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From Brian Wellington <>
Subject Re: DNS Protocol (Was: DHCP Protocol Home)
Date Wed, 20 Jun 2007 00:41:28 GMT
On Tue, 19 Jun 2007, Trustin Lee wrote:

> On 6/19/07, Stefano Bagnara <> wrote:
>> >> What if there were a "frequently updated" dnsjava, containing all of the
>> >> useful community-contributed patches (including dnsjnio), released
>> >> under a
>> >> BSD license - would that be a good solution?
>> >
>> > Absolutely.  That is the best of the best IMHO.  WDYT guys?
>> Sorry but I don't understand the proposed scenario.
>> I think the problem is that we need a community around a new dns project
>> because we want to provide fast respose and more evolution than dnsjava
>> currently offer.
> It is true if Brian doesn't have any will to work closely with us.
> He's not replying to us so far, so I agree with you.  And I don't
> think what Alex is suggesting to us is not so far from what we have
> been discussing.  He didn't say it should be outside of the ASF. ;)

To be honest, I'm not really sure what the intent here is.  For the past 5 
years or so, there really hasn't been much need for much evolution or fast 
response from dnsjava - there haven't been many features that I've wanted 
to add, and there haven't been too many external patches.

The dnsjnio patch set is, as far as I know, the only code that should be 
part of dnsjava but isn't.  That's mostly my fault - I haven't had much 
time to work on dnsjava recently, and evaluating and working with a large 
patch takes more time than I've had.

>> What about the "frequently updated dnsjava" you talk about? Who will do
>> that? In what environment? What community? As it has been proposed to be
>> BSD then it cannot be hosted by ASF because the Apache Foundation will
>> only create/maintain ASLv2 projects (and will also need copyrights for
>> everything maintained).
>> Indeed, I really would like to know whether Brian has objections to such
>> an effort, what would be his own preferences about dependencies (or
>> evolutions) of his code, if he would be interested in collaborating in a
>> more "community oriented" project, if he would be interested in an
>> oversight role.

If someone wants to fork dnsjava, I can't stop them.  A "community 
oriented" project sounds like a good idea, but as I said above, there 
really hasn't been much call for new features.  In the 8 years or so since 
the first dnsjava release, there's only been 1 serious request for commit 
access to the repository, which makes me wonder where the community is.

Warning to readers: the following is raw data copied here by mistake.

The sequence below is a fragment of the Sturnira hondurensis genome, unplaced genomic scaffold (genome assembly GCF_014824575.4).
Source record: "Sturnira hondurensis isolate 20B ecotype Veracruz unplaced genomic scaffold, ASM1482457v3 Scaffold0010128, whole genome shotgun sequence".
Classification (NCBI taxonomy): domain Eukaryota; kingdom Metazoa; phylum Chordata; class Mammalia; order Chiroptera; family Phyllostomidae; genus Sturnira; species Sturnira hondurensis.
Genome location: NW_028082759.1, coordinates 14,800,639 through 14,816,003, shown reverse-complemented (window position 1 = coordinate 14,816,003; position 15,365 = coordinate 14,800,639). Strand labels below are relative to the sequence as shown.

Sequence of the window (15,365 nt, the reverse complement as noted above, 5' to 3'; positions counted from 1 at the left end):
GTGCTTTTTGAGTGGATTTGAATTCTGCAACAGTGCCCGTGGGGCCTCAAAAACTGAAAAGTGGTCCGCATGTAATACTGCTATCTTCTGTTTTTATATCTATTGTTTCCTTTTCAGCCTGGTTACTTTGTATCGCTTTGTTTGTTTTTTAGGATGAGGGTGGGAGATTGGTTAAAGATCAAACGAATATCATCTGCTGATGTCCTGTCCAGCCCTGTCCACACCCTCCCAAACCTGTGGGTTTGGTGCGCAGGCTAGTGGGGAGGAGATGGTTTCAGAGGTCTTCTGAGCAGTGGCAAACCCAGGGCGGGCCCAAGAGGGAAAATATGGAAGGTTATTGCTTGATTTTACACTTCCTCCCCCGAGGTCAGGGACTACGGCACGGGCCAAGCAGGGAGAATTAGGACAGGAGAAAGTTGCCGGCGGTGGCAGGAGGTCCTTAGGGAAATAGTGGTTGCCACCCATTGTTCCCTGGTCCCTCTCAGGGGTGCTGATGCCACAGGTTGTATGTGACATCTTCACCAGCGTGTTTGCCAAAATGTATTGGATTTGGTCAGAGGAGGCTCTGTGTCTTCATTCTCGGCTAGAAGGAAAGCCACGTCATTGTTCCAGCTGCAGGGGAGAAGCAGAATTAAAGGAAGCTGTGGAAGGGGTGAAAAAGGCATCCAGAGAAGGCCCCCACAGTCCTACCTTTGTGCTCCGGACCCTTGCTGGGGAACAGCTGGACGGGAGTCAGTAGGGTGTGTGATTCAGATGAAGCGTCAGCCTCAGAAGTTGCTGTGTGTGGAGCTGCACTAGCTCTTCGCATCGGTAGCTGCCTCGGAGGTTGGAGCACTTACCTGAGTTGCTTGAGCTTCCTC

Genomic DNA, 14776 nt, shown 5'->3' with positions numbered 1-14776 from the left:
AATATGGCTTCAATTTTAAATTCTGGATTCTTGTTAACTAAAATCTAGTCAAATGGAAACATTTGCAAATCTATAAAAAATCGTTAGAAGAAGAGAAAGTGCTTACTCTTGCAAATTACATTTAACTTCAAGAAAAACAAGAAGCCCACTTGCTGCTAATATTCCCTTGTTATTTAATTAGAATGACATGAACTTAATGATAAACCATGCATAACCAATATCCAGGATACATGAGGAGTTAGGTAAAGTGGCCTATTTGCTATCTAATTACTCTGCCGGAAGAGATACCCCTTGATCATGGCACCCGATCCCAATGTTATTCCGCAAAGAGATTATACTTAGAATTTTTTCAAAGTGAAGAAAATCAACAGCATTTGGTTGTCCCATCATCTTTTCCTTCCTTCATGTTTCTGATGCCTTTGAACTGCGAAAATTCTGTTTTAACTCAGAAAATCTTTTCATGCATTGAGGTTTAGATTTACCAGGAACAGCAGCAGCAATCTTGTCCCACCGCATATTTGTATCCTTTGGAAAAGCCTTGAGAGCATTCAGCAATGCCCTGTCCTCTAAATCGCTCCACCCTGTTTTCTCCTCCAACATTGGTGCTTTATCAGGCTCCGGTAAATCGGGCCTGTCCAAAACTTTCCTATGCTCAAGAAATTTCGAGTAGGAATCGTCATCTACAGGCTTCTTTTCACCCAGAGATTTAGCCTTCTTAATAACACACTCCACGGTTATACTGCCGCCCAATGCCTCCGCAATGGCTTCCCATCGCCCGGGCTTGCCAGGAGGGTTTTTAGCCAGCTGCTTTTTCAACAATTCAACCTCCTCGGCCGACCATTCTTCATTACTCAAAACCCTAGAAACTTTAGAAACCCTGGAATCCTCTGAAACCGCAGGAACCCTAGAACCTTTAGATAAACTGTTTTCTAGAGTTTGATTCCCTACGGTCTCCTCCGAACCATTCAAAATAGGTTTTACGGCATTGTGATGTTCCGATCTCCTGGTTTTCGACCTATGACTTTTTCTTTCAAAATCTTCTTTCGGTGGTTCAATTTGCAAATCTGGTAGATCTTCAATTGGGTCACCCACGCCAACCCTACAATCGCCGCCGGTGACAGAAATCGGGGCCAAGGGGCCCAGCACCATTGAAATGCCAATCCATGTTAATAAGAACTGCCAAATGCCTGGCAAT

People occasionally pop up and ask for large features (some of which make 
sense), but very infrequently contribute any code.

If the decision was made to fork or evolve the code, I wouldn't object, 
but I don't know how much of a role I'd be willing to play.  I'm not using 
dnsjava in any other large projects, so the only real development I do 
(other than applying patches) is adding small features needed for 
miscellaneous DNS testing and adding new record types.  The main reason I 
use dnsjava for testing is that I know the API pretty well, and it's easy 
for me to write code using it - if the API evolved to the point that 
wasn't as familiar with it and my code didn't work, I'd probably continue 
to use the old version or use something else (like dnspython - dnsjava and 
small programs using it are the only java code I write anymore).

> dnsjava is licensed under BSD-license, so we can fork it without prior
> permission, though we need to try.  (But he's not responding.)  And
> starting from the ADS DNS protocol provider is also a good idea.  I am
> not a DNS expert so it's up to the actual contributor of the project.
> If Alex is interested, it's a great news, and starting the project
> from the incubator might be a better idea to attract more interested
> non-committers such as Alex.  Even if we have little code base so far,
> we could discuss about this project with the incubator PMC and ask if
> we can start from existing code that we didn't write (dnsjava) due to
> its inactivity.

I can't really comment on this, as I don't know much about the ADS DNS 
protocol provider.  Again, though, the "inactivity" you're referring to is 
mostly the lack of any necessary changes.  dnsjava is pretty standards 
compliant.  Other than a good asynchronous interface, there really isn't 
anything that's missing.

Of course, the inactivity could be the lack of frequent releases to pick 
up minor bug fixes.  I don't do releases more often because releasing 
software on sourceforge is a pain (doing anything with the file release 
system takes many times longer than it should), but the code in CVS (which 
would have been moved to SVN a year ago if sourceforge's SVN conversion 
scripts worked) should be pretty stable, if anyone would like to volunteer 
to do more releases.


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